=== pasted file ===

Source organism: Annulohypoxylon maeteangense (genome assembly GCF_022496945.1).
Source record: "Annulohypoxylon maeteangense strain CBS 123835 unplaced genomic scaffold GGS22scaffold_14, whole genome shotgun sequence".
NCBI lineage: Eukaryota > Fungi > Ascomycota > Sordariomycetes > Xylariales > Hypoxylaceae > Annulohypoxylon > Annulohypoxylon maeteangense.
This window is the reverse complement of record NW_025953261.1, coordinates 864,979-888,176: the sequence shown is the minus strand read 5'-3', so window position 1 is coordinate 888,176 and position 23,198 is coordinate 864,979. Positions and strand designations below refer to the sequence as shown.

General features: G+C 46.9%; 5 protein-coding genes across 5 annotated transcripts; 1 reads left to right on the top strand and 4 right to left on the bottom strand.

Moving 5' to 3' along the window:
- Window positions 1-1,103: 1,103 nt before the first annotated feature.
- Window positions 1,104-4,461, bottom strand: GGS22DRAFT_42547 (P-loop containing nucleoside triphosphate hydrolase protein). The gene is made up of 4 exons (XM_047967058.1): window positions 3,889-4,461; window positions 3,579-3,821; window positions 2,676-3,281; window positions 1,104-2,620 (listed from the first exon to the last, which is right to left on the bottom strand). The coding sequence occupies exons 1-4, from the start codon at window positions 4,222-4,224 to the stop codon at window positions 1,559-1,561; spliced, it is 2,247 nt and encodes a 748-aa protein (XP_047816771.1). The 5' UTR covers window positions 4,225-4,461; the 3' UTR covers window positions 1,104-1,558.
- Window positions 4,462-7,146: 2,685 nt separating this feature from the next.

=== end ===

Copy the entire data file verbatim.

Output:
Source organism: Annulohypoxylon maeteangense (genome assembly GCF_022496945.1).
Source record: "Annulohypoxylon maeteangense strain CBS 123835 unplaced genomic scaffold GGS22scaffold_14, whole genome shotgun sequence".
NCBI lineage: Eukaryota > Fungi > Ascomycota > Sordariomycetes > Xylariales > Hypoxylaceae > Annulohypoxylon > Annulohypoxylon maeteangense.
This window is the reverse complement of record NW_025953261.1, coordinates 864,979-888,176: the sequence shown is the minus strand read 5'-3', so window position 1 is coordinate 888,176 and position 23,198 is coordinate 864,979. Positions and strand designations below refer to the sequence as shown.

General features: G+C 46.9%; 5 protein-coding genes across 5 annotated transcripts; 1 reads left to right on the top strand and 4 right to left on the bottom strand.

Moving 5' to 3' along the window:
- Window positions 1-1,103: 1,103 nt before the first annotated feature.
- Window positions 1,104-4,461, bottom strand: GGS22DRAFT_42547 (P-loop containing nucleoside triphosphate hydrolase protein). The gene is made up of 4 exons (XM_047967058.1): window positions 3,889-4,461; window positions 3,579-3,821; window positions 2,676-3,281; window positions 1,104-2,620 (listed from the first exon to the last, which is right to left on the bottom strand). The coding sequence occupies exons 1-4, from the start codon at window positions 4,222-4,224 to the stop codon at window positions 1,559-1,561; spliced, it is 2,247 nt and encodes a 748-aa protein (XP_047816771.1). The 5' UTR covers window positions 4,225-4,461; the 3' UTR covers window positions 1,104-1,558.
- Window positions 4,462-7,146: 2,685 nt separating this feature from the next.